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Oak Pests - A Guide to Major Insects, Diseases, Air Pollution and Chemical Injury

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Platypus spp. and Xyleborus spp.

Importance. -- These ambrosia beetles are best known for their damage to fresh-cut logs and unseasoned lumber. They also readily attack weakened, stressed, and dying trees and healthy trees with bark injuries. Damage is largely in the form of degrade.

Identifying the Insect. -- Adult beetles are black to brown; .1 to .2 inch (3 to 6 mm); elongate and cylindrical with a wide head in Platypus and cylindrically compact in Xyleborus species. Larvae are white, slightly curved to curculiform, legless, and .1 to .2 inch (3 to 6 mm) long.

Identifying the Injury (figure 26a). -- White to light brown boring dust in small piles in bark crevices is good evidence of attack. Numerous round holes about .1 inch or less (1.5 to 3mm) in diameter give entry to branched or unbranched tunnels which are stained black and extend into the wood. The lower trunk may sustain hundreds of attacks (figure 26b).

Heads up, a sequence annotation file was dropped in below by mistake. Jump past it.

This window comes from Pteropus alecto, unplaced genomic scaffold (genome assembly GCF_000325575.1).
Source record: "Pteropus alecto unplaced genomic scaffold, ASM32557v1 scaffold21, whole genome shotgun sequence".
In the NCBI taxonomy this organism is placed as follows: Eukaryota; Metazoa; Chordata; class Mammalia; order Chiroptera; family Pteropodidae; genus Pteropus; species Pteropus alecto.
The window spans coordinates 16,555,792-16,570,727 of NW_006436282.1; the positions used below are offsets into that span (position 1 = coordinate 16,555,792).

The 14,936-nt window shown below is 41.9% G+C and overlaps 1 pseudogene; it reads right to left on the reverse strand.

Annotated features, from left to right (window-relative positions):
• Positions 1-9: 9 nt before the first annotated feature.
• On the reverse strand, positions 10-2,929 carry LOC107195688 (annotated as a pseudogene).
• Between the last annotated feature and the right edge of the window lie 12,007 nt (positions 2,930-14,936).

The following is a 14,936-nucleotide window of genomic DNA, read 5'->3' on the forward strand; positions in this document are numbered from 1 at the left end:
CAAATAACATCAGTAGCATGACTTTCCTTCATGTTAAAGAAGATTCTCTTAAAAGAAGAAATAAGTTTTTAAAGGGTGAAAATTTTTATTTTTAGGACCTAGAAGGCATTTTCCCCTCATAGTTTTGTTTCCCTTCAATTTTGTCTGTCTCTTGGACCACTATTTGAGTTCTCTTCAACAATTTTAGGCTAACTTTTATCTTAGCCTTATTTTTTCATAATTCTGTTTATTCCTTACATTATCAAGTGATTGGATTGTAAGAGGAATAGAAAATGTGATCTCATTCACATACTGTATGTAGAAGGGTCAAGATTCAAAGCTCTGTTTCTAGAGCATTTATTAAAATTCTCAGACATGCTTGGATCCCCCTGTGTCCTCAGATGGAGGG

Biology. -- The beetles are attracted to wood with a moisture content above 48 percent. They do not feed on the wood, but instead feed upon ambrosia fungi which they culture within the galleries. In the Gulf States, beetles are active most of the year. There are two or more generations per year.

Control. -- Maintain tree vigor. Salvage infested timber immediately. Promptly use logs during summer months. Store logs under water or water spray. Green lumber is often kiln dried or chemically dipped to prevent attack.


Figure 26a
Figure 26b
Figure 26. -- (a) Pin-hole borer attacks indicated by frass on bark; (b) numerous holes made in wood by pin-hole borers.
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